With a few days left for India Art Fair 2018, the new Director, Jagdip Jagpal shares all the exciting ideas, thoughts and collaborations she is implementing this year…
What were the first few things that ran through your mind when you were asked to be the Director for IAF 2018?
I was offered the role in August 2017 and I just knew it was an opportunity I could not turn down. At that time, I had just come off the New North and South programme, an exchange between 11 art organisations from South Asia and England, and was working on UK-Africa projects. I was ready for a new challenge and relocated to India at 10 days notice! Having worked in and out of India over the past three years, I know this is where the future lies. I spent the first few months reaching out to Indian galleries, which were MIA on home turf but participating in international fairs. And I am delighted that the likes of Chatterjee & Lal and Jhaveri Contemporary are back at IAF this year. Working with our galleries and partners, we want to make IAF the first place to discover the best work by artists from South Asia - cementing the fair’s position on the international arts circuit, to the benefit of the local arts scene.
What has been your curatorial process for the fair?
India Art Fair is a work in progress and I’ve approached 2018 as an opportunity for experimentation. I want to reinvigorate and refresh the fair programme, creating a new ambitious vision that will be a strong foundation for the future. Most of all, I am looking to place the artist’s voice at the centre of the programme and create a truly distinct cultural experience that reflects and is inspired by South Asia’s cultural heritage, and constantly-developing modern-day identity.
Various Artists, The Haveli of Shrinathji, 2016, Stone Colour on Basli, 21 X 27 inches (Pichvai Tradition and Beyond)
Having attended three-four fairs in the past you are familiar with the program however what are the some of the changes we will see from your end?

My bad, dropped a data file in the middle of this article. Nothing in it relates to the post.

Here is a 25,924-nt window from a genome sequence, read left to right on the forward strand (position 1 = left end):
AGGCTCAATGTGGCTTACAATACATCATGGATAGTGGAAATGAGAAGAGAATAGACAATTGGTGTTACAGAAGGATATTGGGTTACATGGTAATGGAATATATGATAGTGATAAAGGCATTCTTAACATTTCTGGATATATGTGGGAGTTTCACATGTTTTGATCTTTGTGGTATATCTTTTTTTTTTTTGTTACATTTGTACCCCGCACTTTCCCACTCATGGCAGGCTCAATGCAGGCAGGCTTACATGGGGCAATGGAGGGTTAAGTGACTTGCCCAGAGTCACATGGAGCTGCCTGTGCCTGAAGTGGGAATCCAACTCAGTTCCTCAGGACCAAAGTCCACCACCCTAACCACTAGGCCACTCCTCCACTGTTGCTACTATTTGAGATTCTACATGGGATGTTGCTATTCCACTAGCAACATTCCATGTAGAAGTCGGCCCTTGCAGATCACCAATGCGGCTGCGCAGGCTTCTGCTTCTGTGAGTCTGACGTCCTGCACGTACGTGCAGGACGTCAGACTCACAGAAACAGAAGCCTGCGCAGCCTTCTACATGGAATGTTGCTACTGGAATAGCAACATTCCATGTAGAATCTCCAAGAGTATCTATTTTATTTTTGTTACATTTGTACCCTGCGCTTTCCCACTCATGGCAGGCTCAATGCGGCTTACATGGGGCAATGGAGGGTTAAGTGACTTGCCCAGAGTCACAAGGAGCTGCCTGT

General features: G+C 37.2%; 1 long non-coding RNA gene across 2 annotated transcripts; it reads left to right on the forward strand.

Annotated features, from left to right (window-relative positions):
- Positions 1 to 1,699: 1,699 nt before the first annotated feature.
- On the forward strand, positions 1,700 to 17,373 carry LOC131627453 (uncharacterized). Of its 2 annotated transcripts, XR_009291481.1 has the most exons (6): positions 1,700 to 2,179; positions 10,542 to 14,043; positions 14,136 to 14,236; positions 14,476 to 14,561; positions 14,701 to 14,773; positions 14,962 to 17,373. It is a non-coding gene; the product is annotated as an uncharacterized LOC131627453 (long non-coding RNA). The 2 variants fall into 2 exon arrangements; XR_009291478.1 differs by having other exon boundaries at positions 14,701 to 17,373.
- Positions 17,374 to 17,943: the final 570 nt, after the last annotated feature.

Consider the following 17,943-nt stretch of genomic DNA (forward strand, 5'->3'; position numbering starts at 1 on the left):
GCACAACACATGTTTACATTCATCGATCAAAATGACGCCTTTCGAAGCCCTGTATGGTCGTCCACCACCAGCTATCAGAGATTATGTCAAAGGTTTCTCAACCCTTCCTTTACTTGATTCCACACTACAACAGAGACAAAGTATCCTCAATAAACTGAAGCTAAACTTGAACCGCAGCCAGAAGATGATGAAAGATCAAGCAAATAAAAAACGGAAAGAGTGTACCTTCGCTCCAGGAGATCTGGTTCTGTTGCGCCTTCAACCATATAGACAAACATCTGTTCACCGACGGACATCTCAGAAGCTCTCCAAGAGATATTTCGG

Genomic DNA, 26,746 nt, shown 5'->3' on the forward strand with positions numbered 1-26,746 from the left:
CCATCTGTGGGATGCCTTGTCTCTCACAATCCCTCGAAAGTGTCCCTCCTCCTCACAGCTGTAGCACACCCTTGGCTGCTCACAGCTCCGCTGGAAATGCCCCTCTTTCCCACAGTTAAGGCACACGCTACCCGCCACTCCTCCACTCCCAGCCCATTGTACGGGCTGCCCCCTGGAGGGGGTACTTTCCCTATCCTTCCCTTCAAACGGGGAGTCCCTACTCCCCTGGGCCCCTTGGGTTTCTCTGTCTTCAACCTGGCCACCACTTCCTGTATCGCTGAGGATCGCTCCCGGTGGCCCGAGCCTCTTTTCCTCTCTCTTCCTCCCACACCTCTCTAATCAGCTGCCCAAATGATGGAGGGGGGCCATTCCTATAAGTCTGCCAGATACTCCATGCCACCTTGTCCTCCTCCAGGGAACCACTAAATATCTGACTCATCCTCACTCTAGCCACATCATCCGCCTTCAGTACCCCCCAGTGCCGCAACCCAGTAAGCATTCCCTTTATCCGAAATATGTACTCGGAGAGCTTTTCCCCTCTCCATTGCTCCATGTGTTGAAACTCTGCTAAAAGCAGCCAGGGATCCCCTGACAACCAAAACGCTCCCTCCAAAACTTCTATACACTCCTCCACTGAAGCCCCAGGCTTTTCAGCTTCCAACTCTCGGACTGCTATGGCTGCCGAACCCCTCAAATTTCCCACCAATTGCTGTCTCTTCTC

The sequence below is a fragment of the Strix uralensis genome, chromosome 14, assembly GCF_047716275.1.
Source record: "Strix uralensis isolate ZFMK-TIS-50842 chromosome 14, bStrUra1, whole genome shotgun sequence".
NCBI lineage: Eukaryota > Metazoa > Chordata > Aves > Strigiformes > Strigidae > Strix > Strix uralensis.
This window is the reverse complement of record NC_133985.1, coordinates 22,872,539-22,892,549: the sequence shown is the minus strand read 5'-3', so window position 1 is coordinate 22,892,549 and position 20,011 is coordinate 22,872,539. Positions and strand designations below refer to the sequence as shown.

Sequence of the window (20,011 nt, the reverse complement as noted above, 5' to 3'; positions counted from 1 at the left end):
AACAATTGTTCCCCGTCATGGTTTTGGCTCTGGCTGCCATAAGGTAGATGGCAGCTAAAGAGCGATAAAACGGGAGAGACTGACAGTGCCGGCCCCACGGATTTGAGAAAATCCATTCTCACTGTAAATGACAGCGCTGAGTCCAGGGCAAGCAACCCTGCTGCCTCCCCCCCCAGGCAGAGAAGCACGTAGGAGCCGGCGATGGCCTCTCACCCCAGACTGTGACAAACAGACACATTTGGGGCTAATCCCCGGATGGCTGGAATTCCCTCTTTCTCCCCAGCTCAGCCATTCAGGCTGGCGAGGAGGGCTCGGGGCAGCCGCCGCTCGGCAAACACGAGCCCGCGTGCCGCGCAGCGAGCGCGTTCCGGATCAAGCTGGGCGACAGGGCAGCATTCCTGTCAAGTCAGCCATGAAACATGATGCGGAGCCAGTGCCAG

2018 will see the return and first-time participations from some of the region’s most respected art galleries, who will enjoy an improved fair design with broader aisles, more glass to let in light and increased wall height. We are strengthening our ties with institutional partners and will welcome India’s most influential non-profit organisations, including KHOJ, Kochi Biennale Foundation and Gujral Foundation, for the first time. The events programme has also been expanded and re-imagined, and will include artist talks, industry debates, theatrical performances. We have a first-time creative zone and open-air library for children by Penguin Random House India. To reflect our commitment to arts education, post fair we will be partnering with schools and universities, and offer an ambitious internship programme. In addition, we have focused on improving our digital presence to reflect the vibrancy of the local scene and tell its stories even to those who cannot attend the fair.
According to you what kind of language, atmosphere and interaction should a fair such as IAF have?
As far as possible, our goal is to make the Fair easy to navigate, accessible to all and a memorable experience delivering returning visitors. We want to be able to cater to different needs, be it collectors, art professionals or the general public.
Can you give us a few highlights we should definitely not miss at IAF 2018?
The 2018 edition will see a special focus on established Modern masters and will take a more curated approach to better tell their stories. One great example of this is a presentation by DAG, “Navratna | Nine Gems, India’s National Treasure Artists”. A definite must-see. Visitors should also check out the Art Projects section, which has been brought together for the first time to encourage more of an exhibition – style experience for visitors. 19 contemporary artists will present solo works, some of which will be made on site at the fair, such as the wall-sized layered painting by a young female artist Tanya Goel. Some other highlights include presentations of emerging art practices and collectives in the Platform sector, for instance first-time participations Tribal Art Forms, showing a curated booth for Master Gond artist Jangarh Singh Shyamand, and Delhi Crafts Council, showing a collaborative project dedicated to the exploration of architecture through the hand-cutting paper stencil craft of Sanjhi.
Jangarh Singh Shyam, Untitled, Serigraph on Paper, 22 X 28 inches (Tribal Art Forms)
What are your views on the Art coming out of India?
Over the years, I have been lucky enough to see numerous works by Indian artists outside of India and as a person of Indian heritage, I feel extremely proud of the range and quality of the work, and the ambassadorship demonstrated by the artists. I wanted to give the local audiences an opportunity to engage with some of these works and so we developed a new talks programme ’I know what you did last summer’ which will invite South Asia’s most established artists to present on recent international exhibitions and projects.
Lastly you have had only 6 months to gather your thoughts, relocate countries, and acquaint yourself with the local artists amongst many other things - what has been the most challenging aspect of putting the fair together?
I have an ambitious vision for the India Art Fair and numerous new ideas that I want to implement in future years. The challenge for me has been to decide what I can do with the 2018 Fair within strict time constraints.
Text Platform Desk